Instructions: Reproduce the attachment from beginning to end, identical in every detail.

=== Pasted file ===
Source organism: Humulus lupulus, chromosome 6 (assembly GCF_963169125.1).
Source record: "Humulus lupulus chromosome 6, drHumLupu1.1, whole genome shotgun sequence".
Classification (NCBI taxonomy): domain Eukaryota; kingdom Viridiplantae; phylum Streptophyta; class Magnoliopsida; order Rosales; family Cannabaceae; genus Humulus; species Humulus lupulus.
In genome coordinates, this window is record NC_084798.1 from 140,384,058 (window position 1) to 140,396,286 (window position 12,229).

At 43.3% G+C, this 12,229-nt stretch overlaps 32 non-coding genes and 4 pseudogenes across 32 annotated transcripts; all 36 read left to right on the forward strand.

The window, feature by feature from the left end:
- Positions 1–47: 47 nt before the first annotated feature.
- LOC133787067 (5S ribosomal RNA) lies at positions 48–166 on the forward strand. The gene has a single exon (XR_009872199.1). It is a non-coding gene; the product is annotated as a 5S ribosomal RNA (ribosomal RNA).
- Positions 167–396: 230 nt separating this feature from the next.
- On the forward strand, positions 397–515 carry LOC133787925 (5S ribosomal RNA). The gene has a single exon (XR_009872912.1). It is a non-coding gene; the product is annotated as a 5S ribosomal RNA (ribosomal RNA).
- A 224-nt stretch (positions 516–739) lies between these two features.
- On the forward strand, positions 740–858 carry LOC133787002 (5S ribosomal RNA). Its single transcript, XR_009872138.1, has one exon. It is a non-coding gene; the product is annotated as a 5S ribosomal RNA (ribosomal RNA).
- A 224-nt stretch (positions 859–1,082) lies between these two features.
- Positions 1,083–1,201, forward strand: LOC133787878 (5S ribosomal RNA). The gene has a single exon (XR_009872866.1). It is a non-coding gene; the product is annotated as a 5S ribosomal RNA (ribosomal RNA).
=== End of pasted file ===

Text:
Source organism: Humulus lupulus, chromosome 6 (assembly GCF_963169125.1).
Source record: "Humulus lupulus chromosome 6, drHumLupu1.1, whole genome shotgun sequence".
Classification (NCBI taxonomy): domain Eukaryota; kingdom Viridiplantae; phylum Streptophyta; class Magnoliopsida; order Rosales; family Cannabaceae; genus Humulus; species Humulus lupulus.
In genome coordinates, this window is record NC_084798.1 from 140,384,058 (window position 1) to 140,396,286 (window position 12,229).

At 43.3% G+C, this 12,229-nt stretch overlaps 32 non-coding genes and 4 pseudogenes across 32 annotated transcripts; all 36 read left to right on the forward strand.

The window, feature by feature from the left end:
- Positions 1–47: 47 nt before the first annotated feature.
- LOC133787067 (5S ribosomal RNA) lies at positions 48–166 on the forward strand. The gene has a single exon (XR_009872199.1). It is a non-coding gene; the product is annotated as a 5S ribosomal RNA (ribosomal RNA).
- Positions 167–396: 230 nt separating this feature from the next.
- On the forward strand, positions 397–515 carry LOC133787925 (5S ribosomal RNA). The gene has a single exon (XR_009872912.1). It is a non-coding gene; the product is annotated as a 5S ribosomal RNA (ribosomal RNA).
- A 224-nt stretch (positions 516–739) lies between these two features.
- On the forward strand, positions 740–858 carry LOC133787002 (5S ribosomal RNA). Its single transcript, XR_009872138.1, has one exon. It is a non-coding gene; the product is annotated as a 5S ribosomal RNA (ribosomal RNA).
- A 224-nt stretch (positions 859–1,082) lies between these two features.
- Positions 1,083–1,201, forward strand: LOC133787878 (5S ribosomal RNA). The gene has a single exon (XR_009872866.1). It is a non-coding gene; the product is annotated as a 5S ribosomal RNA (ribosomal RNA).